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Question of the Day
Peyton Manning does not miss a National Football League game without a very public and detailed explanation. Ditto fellow superstars Kobe Bryant of the National Basketball Association and Derek Jeter of Major League Baseball.
That decidedly is not the case with one of the Women’s National Basketball Association’s biggest stars, Chamique Holdsclaw.
The Washington Mystics forward has missed three of her team’s past four games and four of its practices, and it is not certain that she will return when the Mystics resume play on Sept. 1. Holdsclaw did play against the Detroit Shock on Wednesday, performed poorly and broke into tears late in the game.
Yet, the reason for her absence is a mystery, one that enters its 11th day today. The team cited only an undisclosed “minor medical issue” upon which club and league officials and Holdsclaw’s representatives have declined to elaborate.
The mercurial star on Thursday released a four-sentence statement in which she cited only the “need to focus on my medical issues.”
Any NBA or WNBA player, including Holdsclaw, has rights under their collective-bargaining agreements to prevent the public release of medical information that is career-threatening or life-threatening or is not the result of a basketball-related injury. That provision would suggest Holdsclaw’s medical issue falls under this category.
Holdsclaw was the No. 1 pick overall in the 1999 draft and was named rookie of the year that season. She is a three-time WNBA All-Star and currently ranks second in the league in scoring. She remains a focus of marketing by both the Mystics and the league.
The injury-reporting rules and relentless press scrutiny of the major men’s sports leagues would make it difficult for a star of Holdsclaw’s magnitude to avoid addressing the issue publicly.
The refusal to divulge information on Holdsclaw’s condition departs radically from the practices of the men’s leagues and breaks every cardinal rule of public relations.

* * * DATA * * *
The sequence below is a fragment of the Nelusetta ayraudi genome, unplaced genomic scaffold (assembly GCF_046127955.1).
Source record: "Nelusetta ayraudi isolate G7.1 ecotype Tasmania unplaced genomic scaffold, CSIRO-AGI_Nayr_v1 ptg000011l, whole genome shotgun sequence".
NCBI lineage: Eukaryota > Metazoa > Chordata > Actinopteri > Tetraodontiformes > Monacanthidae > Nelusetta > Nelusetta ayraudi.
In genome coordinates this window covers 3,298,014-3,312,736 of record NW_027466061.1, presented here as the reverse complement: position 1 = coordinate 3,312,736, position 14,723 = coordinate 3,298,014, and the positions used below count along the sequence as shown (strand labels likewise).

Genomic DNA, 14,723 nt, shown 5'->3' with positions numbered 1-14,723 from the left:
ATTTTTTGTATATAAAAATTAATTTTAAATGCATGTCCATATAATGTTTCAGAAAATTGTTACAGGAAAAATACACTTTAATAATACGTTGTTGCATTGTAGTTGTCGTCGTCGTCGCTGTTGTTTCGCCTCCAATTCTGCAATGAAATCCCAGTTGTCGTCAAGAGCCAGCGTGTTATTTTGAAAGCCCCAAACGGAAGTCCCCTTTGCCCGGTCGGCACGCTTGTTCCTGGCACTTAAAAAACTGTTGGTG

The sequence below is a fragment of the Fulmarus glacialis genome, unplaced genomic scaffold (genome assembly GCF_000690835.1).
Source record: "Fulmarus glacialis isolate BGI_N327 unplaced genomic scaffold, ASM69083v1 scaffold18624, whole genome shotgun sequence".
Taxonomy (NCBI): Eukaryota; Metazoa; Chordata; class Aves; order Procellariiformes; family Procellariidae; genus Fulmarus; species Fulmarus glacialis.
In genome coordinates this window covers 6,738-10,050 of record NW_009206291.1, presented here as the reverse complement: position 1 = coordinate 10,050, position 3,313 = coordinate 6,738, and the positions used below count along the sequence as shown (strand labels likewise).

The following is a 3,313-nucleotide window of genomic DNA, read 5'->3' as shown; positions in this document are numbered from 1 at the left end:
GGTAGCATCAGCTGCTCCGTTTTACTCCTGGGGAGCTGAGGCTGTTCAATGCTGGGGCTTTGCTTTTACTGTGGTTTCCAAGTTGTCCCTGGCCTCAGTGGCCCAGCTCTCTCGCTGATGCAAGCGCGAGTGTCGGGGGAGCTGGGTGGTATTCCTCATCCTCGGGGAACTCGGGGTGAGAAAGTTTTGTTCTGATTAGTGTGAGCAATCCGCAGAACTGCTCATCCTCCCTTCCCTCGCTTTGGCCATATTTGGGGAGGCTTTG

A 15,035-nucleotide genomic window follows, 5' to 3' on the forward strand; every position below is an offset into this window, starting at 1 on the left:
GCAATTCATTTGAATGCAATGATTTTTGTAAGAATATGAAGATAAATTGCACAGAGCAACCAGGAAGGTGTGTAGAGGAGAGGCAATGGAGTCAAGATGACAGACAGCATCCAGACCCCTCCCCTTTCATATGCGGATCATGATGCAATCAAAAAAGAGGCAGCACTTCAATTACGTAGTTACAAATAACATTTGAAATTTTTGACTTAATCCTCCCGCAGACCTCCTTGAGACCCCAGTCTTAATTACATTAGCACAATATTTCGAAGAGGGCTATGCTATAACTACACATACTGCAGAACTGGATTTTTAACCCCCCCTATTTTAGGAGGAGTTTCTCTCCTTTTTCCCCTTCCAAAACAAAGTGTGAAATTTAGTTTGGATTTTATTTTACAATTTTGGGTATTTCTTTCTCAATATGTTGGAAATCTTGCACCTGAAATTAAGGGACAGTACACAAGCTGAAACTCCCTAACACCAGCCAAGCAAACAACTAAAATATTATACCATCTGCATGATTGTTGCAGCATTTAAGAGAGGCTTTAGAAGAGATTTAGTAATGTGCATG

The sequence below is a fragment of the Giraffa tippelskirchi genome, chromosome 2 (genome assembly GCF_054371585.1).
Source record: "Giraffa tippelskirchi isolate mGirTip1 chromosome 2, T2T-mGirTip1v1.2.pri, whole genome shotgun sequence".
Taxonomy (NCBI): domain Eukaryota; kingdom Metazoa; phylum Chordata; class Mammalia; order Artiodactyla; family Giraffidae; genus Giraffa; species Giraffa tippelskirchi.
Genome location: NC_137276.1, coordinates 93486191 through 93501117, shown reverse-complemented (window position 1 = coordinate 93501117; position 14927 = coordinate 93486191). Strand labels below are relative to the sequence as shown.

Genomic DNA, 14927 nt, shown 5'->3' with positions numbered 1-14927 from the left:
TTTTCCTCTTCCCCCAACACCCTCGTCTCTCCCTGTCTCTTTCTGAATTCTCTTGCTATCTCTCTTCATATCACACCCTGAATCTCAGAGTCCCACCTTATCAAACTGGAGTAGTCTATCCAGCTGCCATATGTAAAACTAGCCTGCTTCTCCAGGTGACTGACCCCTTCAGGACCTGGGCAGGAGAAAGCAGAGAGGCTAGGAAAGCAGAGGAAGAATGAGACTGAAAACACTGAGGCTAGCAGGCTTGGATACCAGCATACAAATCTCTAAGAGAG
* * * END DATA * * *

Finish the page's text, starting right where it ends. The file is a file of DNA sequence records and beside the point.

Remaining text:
“When possible, it is always in the best interests of everybody, including the player, to disclose at least some information on what the condition is,” said Larry Kelly, a former public relations director for hockey’s Dallas Stars and baseball’s Texas Rangers and now a Boston-based communications consultant. “That way, you retain control over the story, you limit the amount of speculation that gets out there and you’re not spending all your time addressing rumors.”
Such a strategy has been used in many medical disclosures that have been difficult and embarrassing for the athletes involved.
Magic Johnson of the Los Angeles Lakers, for example, held a press conference to announce that he had tested HIV-positive. Quarterback Brett Favre of the Green Bay Packers publicly disclosed that he was receiving treatment for an addiction to painkillers, and Chris Mullin of the Golden State Warriors similarly announced that he was voluntarily entering alcohol rehabilitation.
Those disclosures all were made without the intrigue that now surrounds Holdsclaw.
The NFL requires weekly injury reports during the season. Major League Baseball and the NBA do not require regular injury reports, but placing any player on the disabled list does require a team to list a reason on a written form.
The NHL for years required weekly reports, but it now operates without any formal leaguewide policies. That’s because hockey injury reports are notorious for being left purposely vague in order to deny opponents an advantage.
By Matt Kibbe
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